I guess it’s a taste issue. In spirit the proofs look pretty similar.

    Related question, Fox’s theorem that the Alexander ideal (integer coefficients) is a principal ideal, have you seen proofs of that, other than Fox’s?


    Comment by Ryan Budney — November 12, 2009 @ 6:34 pm | Reply

  2. It’s saying a bit more than that… it’s saying it’s a module over Laurent polynomials which augment to \pm 1. Also, Vogel’s proof doesn’t use Poincare duality, because Poincare duality implies that we are in a Poincare duality space (e.g. a manifold), while this proof is purely homological. I think that’s what makes it so attractive… the statement is purely homological, so the proof should be as well.
    I need to think about your second question…

    Comment by Daniel Moskovich — November 12, 2009 @ 6:57 pm | Reply

  3. Oh, okay. But that the Alexander polynomial evaluates to \pm 1 at 1, that’s essentially the statement that a knot complement is a homology circle — you see it in the Gordon article I refer to.

    Comment by Ryan Budney — November 12, 2009 @ 9:02 pm | Reply

  4. I don’t know if you noticed, but I put that comment very explicitly in the Wikipedia article on the Alexander polynomial — that p(1) = \pm 1 is the same thing as saying the underlying topological space is a homology circle.

    Comment by Ryan Budney — November 12, 2009 @ 9:03 pm | Reply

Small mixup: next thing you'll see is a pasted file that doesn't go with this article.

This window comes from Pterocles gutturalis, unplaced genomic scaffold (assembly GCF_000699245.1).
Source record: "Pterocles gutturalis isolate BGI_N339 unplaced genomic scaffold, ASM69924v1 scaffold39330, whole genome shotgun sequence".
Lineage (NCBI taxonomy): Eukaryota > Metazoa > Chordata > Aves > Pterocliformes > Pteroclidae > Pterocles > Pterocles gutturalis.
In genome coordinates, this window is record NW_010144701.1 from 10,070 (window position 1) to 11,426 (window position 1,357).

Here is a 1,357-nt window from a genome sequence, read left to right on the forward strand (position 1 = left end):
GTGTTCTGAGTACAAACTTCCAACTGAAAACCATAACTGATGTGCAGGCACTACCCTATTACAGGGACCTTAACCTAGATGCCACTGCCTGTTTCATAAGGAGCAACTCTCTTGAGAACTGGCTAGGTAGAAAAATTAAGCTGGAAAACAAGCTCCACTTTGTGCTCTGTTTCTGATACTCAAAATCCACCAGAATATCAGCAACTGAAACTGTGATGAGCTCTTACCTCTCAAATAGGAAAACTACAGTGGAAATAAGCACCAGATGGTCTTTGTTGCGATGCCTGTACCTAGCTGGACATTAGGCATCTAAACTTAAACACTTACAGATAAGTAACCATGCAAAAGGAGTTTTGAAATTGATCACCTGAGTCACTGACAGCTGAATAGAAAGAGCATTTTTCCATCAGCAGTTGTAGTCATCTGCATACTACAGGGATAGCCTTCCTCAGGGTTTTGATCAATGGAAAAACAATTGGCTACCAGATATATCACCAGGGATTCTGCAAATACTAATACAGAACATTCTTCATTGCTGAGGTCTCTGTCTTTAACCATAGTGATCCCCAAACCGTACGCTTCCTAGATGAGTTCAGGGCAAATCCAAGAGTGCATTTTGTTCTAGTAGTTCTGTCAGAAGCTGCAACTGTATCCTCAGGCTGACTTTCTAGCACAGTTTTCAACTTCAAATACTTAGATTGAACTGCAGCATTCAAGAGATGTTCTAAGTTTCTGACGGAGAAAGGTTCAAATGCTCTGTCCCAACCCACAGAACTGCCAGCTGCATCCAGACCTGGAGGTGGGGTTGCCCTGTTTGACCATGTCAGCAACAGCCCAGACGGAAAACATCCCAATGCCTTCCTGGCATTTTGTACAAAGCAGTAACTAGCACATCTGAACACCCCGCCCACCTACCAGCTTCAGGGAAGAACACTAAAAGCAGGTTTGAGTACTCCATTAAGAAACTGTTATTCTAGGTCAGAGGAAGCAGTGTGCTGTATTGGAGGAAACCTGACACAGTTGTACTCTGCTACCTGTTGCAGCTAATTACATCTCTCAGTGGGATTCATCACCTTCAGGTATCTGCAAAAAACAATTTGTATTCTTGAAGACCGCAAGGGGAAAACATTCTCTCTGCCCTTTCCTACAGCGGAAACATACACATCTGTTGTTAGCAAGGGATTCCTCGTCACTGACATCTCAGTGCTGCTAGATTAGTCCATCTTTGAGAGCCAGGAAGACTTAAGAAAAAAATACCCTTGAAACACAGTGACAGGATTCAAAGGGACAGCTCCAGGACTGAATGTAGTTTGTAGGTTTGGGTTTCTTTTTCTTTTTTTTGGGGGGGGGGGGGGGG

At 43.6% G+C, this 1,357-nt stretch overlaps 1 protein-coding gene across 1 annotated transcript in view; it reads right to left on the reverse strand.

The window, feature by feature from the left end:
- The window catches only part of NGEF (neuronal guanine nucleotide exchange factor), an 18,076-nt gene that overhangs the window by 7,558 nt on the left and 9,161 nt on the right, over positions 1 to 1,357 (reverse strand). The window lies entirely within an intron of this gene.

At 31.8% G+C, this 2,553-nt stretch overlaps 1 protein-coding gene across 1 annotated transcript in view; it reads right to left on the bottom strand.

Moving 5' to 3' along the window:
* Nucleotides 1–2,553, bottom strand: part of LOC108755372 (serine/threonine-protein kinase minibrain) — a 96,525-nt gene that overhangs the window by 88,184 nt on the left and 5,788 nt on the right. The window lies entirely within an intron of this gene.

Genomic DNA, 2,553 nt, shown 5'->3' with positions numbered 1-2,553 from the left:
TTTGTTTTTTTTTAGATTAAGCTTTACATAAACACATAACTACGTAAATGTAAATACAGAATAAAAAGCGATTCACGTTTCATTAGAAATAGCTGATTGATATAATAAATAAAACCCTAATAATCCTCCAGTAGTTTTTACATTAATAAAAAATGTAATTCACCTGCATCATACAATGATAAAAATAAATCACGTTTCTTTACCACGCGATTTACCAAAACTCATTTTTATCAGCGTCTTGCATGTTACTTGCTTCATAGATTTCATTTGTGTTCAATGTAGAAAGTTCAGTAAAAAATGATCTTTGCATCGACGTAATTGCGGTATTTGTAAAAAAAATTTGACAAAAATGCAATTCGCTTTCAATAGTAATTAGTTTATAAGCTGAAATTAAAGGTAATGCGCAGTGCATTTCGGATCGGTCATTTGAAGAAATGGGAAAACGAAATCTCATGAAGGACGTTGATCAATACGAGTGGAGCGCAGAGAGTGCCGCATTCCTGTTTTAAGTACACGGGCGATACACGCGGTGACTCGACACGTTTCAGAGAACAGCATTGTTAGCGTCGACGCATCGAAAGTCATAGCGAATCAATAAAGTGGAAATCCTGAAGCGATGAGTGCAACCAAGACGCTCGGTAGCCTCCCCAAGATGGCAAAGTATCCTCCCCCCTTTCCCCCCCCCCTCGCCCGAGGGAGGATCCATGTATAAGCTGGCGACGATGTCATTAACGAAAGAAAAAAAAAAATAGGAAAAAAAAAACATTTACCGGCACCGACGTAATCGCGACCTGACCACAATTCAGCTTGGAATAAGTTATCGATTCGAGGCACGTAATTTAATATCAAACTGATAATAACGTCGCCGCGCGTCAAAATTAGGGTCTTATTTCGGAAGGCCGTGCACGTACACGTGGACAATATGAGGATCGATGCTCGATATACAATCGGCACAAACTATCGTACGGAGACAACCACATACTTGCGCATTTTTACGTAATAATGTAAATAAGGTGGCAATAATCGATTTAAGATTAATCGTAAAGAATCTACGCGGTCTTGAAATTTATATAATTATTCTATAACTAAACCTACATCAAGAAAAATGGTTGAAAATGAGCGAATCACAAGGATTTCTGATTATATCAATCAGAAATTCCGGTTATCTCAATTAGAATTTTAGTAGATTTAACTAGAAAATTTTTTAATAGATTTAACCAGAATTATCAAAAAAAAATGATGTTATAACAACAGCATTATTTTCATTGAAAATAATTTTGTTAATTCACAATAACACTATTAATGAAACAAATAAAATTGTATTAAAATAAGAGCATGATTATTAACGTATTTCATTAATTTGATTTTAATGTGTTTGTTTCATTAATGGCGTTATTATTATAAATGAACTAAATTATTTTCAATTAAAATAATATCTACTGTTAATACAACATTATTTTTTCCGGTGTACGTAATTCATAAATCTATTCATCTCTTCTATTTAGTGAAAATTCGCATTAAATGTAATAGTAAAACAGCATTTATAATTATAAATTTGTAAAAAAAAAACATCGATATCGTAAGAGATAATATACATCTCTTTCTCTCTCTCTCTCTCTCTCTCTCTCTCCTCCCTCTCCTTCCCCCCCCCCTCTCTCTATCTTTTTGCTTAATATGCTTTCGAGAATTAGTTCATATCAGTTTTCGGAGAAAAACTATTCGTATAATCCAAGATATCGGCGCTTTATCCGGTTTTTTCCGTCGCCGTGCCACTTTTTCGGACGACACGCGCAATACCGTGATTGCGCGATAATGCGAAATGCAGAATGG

5. Oh, right, and if your space is a rational homology circle, p(1) is \pm the order of the torsion subgroup of H_1.

    Comment by Ryan Budney — November 12, 2009 @ 9:39 pm | Reply

  6. IMO the literature is a bit of a mess when it comes to the Alexander polynomial. The best references I’ve come across (in terms of elegance of exposition) are Cameron Gordon’s article, Jerry Levine’s “Knot Modules I” (1977) and the recent book of Hillman’s “Algebraic Invariants of Links”.

    Most other articles either assume a very restricted context, or only prove a small epsilon issue, neglecting to re-do what others have done.

    Comment by Ryan Budney — November 12, 2009 @ 9:52 pm | Reply

    • I agree :)
      I would add Milnor’s treatment of Reidemeister torsion to that list.
      It is definitely on my fantasy “to do” list to write a decent survey of the Alexander polynomial- this stuff, Reidemeister torsion, Burau representation, Fox calculus approach, Seifert matrix formula, skein theory stuff, wheels part of the Aarhus integral (which should morally be equivalent to what was in this post, although I don’t see why right now)…

      Comment by Daniel Moskovich — November 12, 2009 @ 10:30 pm | Reply

  7. I’ve taught an intro algebraic topology / knot theory course where the syllabus more or less followed the Gordon notes. Roughly it went like this:

    1) fundamental group, covering spaces
    2) homology, cohomology,
    3) basics of smooth manifolds, transversality, manifolds admit triangulations
    4) poincare duality in smooth manifolds (Poincare’s proof)
    5) Serre’s theorem that cohomology of a space is homotopy-classes of maps into an Eilenberg-Maclane spaces
    6) The proof that knots have Seifert surfaces using the interpretation H^1(M) = [M,S^1] and transversality.
    7) The Alexander polynomial

    IMO something like that could be fattened up into a really nice textbook that would complement books like Hatcher’s Algebraic Topology and Guillemin and Pollack’s Differential Topology well.

    Comment by Ryan Budney — November 12, 2009 @ 10:53 pm | Reply